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RESENDING: MarkMonitor's concerns regarding the intellectual property impacts associated with the .XXX Application and Agreement

  • To: <xxx-icm-agreement@xxxxxxxxx>
  • Subject: RESENDING: MarkMonitor's concerns regarding the intellectual property impacts associated with the .XXX Application and Agreement
  • From: "Margie Milam" <Margie.Milam@xxxxxxxxxxxxxxx>
  • Date: Fri, 2 Feb 2007 14:35:26 -0700

As a company focused on protecting the intellectual property rights of
major brands worldwide and as a concerned member of the internet
community, 1) we have serious concerns about whether there is truly
demand for the .xxx, and 2) the costs and potential abuse of the .xxx
extension. 

 

To be clear, MarkMonitor's concerns are not related to the morality of
the .xxx as we have absolute respect for First Amendment rights.  

 

First, ICANN should confirm that there is a demonstrated market need or
demand for the proposed .xxx TLD, as evidenced by industry trade
organizations and affected communities.  If no such support is readily
ascertainable, the application should be denied or delayed.  MarkMonitor
has yet to see this demand from any of our customers or partners.

 

Second, given the significant risk of harm resulting from an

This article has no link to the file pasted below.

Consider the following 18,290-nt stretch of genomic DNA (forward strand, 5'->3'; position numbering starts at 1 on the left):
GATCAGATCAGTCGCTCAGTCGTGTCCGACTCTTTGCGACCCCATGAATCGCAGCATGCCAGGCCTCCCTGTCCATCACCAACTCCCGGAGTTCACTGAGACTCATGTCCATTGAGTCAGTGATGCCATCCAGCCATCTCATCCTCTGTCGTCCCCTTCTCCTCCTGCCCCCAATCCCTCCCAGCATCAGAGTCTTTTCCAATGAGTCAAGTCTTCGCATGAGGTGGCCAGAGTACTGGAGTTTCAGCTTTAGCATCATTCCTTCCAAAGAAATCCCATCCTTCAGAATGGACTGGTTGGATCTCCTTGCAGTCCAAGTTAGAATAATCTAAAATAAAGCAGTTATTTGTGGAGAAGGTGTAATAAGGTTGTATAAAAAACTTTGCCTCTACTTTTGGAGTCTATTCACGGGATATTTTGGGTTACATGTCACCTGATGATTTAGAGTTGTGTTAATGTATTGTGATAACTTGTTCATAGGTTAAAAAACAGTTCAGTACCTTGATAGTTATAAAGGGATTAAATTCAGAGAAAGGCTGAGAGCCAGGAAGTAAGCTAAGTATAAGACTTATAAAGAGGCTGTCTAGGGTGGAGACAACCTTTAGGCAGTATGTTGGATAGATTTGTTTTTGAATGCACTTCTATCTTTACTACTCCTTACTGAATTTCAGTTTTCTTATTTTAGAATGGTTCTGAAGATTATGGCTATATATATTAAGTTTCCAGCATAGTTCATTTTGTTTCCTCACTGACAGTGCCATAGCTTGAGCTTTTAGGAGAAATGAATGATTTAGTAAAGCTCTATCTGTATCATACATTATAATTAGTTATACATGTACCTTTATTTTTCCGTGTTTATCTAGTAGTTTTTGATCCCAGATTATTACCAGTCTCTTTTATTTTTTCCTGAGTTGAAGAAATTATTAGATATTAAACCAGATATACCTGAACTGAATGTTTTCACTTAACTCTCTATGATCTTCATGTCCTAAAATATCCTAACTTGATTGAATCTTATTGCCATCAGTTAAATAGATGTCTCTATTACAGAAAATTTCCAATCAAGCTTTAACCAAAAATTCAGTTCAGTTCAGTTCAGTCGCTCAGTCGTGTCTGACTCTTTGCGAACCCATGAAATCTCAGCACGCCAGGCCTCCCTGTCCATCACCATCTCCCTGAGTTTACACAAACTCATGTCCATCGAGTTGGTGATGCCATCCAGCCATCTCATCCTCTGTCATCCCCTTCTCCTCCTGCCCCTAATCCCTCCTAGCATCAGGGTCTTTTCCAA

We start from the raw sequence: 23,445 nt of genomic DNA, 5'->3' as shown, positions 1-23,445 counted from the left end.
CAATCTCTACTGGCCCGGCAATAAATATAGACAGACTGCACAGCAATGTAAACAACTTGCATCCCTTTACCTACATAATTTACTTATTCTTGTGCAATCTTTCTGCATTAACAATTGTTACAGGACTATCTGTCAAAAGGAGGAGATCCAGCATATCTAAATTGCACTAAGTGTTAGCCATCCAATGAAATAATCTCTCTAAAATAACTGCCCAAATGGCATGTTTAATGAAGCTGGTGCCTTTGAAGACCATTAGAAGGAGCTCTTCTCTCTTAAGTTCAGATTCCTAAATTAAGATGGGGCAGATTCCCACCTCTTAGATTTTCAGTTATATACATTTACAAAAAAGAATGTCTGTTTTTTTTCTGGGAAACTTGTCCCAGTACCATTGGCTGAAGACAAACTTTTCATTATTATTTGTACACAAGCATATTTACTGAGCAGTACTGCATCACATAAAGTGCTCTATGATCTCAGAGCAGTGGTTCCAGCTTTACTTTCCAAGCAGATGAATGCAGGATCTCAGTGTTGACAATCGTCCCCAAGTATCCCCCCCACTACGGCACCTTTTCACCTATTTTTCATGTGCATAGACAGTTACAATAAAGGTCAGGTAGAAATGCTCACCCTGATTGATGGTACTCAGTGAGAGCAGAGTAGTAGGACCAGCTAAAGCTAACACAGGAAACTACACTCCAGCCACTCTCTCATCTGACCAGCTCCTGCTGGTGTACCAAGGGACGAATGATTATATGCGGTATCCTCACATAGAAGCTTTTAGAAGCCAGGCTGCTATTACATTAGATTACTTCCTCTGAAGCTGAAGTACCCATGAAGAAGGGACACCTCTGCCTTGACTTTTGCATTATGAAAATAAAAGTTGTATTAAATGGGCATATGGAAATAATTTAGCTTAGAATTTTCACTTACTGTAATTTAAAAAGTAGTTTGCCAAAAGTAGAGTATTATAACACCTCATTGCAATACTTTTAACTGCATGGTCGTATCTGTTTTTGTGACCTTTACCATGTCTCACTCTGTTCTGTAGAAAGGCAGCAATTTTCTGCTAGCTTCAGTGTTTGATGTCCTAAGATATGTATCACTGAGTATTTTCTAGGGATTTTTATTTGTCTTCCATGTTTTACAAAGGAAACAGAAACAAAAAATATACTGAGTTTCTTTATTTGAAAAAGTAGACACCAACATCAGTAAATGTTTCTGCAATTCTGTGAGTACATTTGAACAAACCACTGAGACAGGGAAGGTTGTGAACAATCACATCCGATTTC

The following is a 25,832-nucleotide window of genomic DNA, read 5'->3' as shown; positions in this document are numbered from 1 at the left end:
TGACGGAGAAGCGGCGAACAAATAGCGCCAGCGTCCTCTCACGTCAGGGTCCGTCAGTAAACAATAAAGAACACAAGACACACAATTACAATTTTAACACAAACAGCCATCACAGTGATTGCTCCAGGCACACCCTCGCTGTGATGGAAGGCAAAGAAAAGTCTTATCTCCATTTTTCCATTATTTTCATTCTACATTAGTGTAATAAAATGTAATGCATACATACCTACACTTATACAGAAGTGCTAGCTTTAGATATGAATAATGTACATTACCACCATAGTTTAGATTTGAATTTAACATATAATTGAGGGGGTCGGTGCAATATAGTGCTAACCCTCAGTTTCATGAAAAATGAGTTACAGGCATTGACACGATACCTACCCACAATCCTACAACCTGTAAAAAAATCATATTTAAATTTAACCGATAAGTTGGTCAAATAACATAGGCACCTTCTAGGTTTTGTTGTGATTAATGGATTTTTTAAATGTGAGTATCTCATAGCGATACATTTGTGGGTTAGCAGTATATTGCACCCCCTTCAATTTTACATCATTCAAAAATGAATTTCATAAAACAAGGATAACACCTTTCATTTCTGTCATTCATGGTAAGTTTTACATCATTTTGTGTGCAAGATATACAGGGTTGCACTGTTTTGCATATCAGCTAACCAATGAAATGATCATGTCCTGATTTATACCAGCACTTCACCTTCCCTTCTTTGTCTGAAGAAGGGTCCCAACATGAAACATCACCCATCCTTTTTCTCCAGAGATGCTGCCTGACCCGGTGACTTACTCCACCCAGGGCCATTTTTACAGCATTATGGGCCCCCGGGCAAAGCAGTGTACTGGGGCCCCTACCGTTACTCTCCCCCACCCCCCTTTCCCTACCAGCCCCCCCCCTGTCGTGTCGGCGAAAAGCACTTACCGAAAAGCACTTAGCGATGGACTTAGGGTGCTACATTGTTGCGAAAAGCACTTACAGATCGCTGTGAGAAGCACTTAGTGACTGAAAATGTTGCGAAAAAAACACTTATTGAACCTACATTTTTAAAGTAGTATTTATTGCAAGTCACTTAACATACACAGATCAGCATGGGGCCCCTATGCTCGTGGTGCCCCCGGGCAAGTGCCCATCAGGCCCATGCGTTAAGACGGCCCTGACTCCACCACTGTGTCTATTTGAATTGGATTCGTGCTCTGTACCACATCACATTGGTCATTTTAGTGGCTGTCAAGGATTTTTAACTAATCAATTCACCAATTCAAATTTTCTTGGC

unauthorized association of an individual, organization or a brand with
pornography via the .xxx extension, we believe that the ICANN process
and ICM agreement should include extraordinary intellectual property
protection.

 

In order to address the second issue, we would like  ICANN and the ICM
registry to recognize that brand holders as well as many other
individuals and organizations view the launch of .xxx as an unfair means
of extracting fees for defensive registrations and STOP proceedings.
The trademark related provisions should be modified to include measures
to remediate the increased costs arising from misuse by unscrupulous
.xxx registrants.  For example, losing registrants in a UDRP type
proceeding could be required to pay the trademark holder's legal fees in
addition to losing the domain name.  Such fees could serve as a
deterrent to unscrupulous registrants. 

 

The potential damage is not limited to brand holders. We can envision
any number of abuses that could affect individuals, small businesses and
non-profit organizations adversely.  These entities are especially
ill-equipped to resolve these potential issues economically or
organizationally. 

 

As we represent a large number of brand holders, we urge ICANN and ICM
to consult with intellectual property community before finalizing the
.xxx agreement to ensure that appropriate brand related protections are
adopted to minimize the potential damage to major brands throughout the
world.  And, as members in good standing of the internet community we
ask ICANN to think of all those whose reputations and pocket books may
suffer from other abuse of this proposed TLD.

 

Respectfully submitted,

 

Margie Milam

General Counsel

MarkMonitor, Inc.

 



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